André: I saw the Roots play at Florida Atlantic University when I was 16. It was literally, like, in a backyard. It was a $10 show, and there were free chicken wings and subs and I was so high, wolfing them down. No one knew who the Roots were at the time, and Questlove was doing drum solos—everybody was doing fucking solos—and it was me and 10 people. I also saw Beastie Boys at Madison Square Garden and I had floor seats and they were fucking phenomenal. Method Man and Redman—they were great. I saw Wu-Tang and Rage Against the Machine in 1997.
Staples: Did anybody smoke crack onstage?
André: No, I wish. I will smoke crack before I die. I want to see what all the hubbub is about.
Staples: Smoke it with RZA. He has amazing crack stories.
Staples: The most amazing crack stories—and I’ve heard a lot of crack stories. I heard a RZA crack story, up close and personal, over a platter of 100 chicken wings that only him and his friend ate. It was a good day.
"All the rhinos are dead, for the most part. I think that’s really sad. We Need New Animals." —Vince Staples
Celebrity subjects the both of you to your fair share of criticism. How do you deal with people attacking you online?
Staples: I do not care. Why does it matter what somebody else has to say? Do you care? What if you told the dude at Target, “You bag my groceries horribly.” Do you think he’ll be like, “Fuck, my life is over”? They don’t care; it’s just a job, it’s not that serious. It’s just the Internet.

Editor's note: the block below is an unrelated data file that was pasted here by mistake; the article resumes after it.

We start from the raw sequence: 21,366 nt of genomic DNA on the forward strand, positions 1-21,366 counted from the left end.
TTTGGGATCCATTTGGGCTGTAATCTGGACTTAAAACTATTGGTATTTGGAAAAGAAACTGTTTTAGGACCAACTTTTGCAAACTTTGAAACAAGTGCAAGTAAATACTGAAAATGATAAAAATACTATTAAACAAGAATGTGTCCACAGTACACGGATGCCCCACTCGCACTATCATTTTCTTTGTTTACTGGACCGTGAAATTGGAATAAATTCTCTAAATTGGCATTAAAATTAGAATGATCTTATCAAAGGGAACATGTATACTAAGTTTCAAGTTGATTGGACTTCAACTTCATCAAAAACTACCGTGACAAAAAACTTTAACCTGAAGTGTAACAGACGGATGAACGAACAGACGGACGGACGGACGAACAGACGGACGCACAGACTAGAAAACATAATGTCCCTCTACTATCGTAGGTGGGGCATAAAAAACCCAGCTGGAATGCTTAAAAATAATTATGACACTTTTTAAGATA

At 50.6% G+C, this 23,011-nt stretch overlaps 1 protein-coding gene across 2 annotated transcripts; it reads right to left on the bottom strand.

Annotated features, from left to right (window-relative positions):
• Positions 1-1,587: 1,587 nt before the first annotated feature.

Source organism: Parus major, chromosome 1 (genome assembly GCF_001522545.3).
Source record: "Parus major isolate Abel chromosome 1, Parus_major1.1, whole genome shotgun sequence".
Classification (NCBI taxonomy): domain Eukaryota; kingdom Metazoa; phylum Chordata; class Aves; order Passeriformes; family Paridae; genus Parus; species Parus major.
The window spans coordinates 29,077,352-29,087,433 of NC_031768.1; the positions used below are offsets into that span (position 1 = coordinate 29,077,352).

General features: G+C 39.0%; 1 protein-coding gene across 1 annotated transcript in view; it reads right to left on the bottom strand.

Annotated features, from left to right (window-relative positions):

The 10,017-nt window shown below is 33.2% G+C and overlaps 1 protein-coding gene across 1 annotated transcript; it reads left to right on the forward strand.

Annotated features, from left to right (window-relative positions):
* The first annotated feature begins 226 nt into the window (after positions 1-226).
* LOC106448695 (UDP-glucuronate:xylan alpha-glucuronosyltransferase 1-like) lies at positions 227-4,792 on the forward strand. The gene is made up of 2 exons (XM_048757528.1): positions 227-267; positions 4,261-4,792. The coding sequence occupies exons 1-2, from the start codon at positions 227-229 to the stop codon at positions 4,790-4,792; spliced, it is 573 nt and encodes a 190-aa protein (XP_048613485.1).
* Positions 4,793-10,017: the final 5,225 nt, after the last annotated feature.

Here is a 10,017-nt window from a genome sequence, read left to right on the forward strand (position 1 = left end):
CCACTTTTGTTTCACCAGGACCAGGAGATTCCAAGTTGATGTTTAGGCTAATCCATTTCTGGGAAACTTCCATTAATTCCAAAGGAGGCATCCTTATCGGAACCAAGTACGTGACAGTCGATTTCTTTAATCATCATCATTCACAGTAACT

André: I care a lot; I’m very sensitive. I’m an Aries. I need everybody to like me. I’m insecure, and I need the validation of strangers to feel whole. So, I need every single racist 12-year-old on the Internet to like me, or I don’t feel complete.
Staples: How many “niggers” do you get a day?
André: [Laughs.] Several. I’d say several. How many n-bombs are dropped? It depends on what I post.
Staples: But, see, there are different types of n-bombs. You have the nuclear n-bomb, which is like, “Nigger, go back to Africa.” You have the n-car bomb, which is like, “Yo, wassup, nigga? When are you comin’ to Iowa?”
André: [Laughs.] It’s a spectrum. I think I get the entire spectrum.